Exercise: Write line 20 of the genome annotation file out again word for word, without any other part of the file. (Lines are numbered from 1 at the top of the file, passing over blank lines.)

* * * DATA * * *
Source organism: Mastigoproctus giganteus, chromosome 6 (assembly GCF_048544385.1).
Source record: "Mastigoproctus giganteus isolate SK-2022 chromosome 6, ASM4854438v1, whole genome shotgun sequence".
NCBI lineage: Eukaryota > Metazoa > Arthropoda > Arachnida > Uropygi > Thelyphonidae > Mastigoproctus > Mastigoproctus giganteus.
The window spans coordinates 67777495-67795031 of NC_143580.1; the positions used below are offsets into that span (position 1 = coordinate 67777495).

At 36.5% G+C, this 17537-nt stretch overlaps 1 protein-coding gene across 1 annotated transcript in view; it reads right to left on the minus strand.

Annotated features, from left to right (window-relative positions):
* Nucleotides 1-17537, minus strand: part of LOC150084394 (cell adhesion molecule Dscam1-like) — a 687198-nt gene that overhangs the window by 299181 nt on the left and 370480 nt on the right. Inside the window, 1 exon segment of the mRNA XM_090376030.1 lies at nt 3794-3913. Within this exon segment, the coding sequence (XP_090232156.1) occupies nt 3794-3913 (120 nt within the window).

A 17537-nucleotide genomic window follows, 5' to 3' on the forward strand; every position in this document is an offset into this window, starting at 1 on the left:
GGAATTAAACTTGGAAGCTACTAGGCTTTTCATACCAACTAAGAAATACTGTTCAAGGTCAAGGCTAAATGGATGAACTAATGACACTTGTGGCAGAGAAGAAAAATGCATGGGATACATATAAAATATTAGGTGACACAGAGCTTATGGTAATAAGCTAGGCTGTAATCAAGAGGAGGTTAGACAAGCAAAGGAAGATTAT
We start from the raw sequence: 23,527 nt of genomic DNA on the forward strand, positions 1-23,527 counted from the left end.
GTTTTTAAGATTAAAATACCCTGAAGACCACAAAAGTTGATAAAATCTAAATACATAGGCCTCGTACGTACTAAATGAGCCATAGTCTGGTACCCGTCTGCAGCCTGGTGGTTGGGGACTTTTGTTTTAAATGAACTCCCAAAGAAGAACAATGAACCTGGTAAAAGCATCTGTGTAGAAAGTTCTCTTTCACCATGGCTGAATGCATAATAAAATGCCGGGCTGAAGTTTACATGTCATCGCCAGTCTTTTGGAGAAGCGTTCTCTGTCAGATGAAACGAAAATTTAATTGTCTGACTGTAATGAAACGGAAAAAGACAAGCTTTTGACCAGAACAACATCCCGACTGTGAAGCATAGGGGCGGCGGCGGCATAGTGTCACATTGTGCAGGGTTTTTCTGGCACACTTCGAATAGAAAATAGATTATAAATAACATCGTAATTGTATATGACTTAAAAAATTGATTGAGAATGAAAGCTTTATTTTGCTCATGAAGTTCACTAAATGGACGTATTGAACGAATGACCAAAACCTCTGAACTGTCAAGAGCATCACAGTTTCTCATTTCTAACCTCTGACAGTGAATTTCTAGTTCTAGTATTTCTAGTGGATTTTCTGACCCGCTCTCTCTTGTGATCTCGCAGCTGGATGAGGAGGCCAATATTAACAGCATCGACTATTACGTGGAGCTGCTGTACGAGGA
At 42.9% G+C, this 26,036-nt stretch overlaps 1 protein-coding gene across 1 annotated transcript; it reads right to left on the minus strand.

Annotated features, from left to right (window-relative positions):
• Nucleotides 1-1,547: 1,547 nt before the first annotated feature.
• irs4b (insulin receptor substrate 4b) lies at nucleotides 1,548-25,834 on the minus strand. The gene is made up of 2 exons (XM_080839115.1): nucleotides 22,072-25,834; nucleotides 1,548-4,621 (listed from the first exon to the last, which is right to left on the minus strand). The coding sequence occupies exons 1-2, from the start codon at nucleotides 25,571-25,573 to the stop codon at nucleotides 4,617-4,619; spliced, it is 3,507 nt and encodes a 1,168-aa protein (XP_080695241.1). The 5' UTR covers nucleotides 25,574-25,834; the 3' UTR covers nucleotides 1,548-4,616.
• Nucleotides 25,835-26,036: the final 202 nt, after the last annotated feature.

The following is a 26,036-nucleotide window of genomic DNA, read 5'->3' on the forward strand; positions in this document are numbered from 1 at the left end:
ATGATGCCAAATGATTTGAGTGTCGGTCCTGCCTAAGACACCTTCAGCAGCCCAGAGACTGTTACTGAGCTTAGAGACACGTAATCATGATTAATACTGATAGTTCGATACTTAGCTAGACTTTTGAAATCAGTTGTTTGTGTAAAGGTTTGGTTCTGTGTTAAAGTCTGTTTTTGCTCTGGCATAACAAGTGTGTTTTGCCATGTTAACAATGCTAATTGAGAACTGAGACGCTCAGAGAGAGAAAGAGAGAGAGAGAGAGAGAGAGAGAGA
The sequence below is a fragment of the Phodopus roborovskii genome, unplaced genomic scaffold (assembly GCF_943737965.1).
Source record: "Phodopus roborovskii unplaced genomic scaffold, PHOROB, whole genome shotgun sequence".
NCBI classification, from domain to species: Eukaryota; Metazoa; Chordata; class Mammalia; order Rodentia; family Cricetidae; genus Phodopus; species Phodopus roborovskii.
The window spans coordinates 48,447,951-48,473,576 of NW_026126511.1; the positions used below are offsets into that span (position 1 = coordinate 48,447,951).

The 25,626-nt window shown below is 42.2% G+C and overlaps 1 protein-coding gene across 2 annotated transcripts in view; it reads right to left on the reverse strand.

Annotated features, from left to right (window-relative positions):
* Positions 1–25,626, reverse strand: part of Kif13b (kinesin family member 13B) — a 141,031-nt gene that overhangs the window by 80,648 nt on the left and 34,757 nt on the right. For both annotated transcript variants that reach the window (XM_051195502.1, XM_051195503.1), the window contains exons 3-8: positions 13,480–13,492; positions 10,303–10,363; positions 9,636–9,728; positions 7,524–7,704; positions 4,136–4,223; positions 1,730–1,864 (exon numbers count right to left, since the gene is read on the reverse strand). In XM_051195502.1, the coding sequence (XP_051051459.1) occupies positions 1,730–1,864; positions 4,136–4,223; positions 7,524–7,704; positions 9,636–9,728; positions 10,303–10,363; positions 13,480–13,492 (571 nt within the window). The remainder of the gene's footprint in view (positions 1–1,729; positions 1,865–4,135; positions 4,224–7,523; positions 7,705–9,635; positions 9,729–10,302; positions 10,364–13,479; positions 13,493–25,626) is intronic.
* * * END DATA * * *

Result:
Source record: "Phodopus roborovskii unplaced genomic scaffold, PHOROB, whole genome shotgun sequence".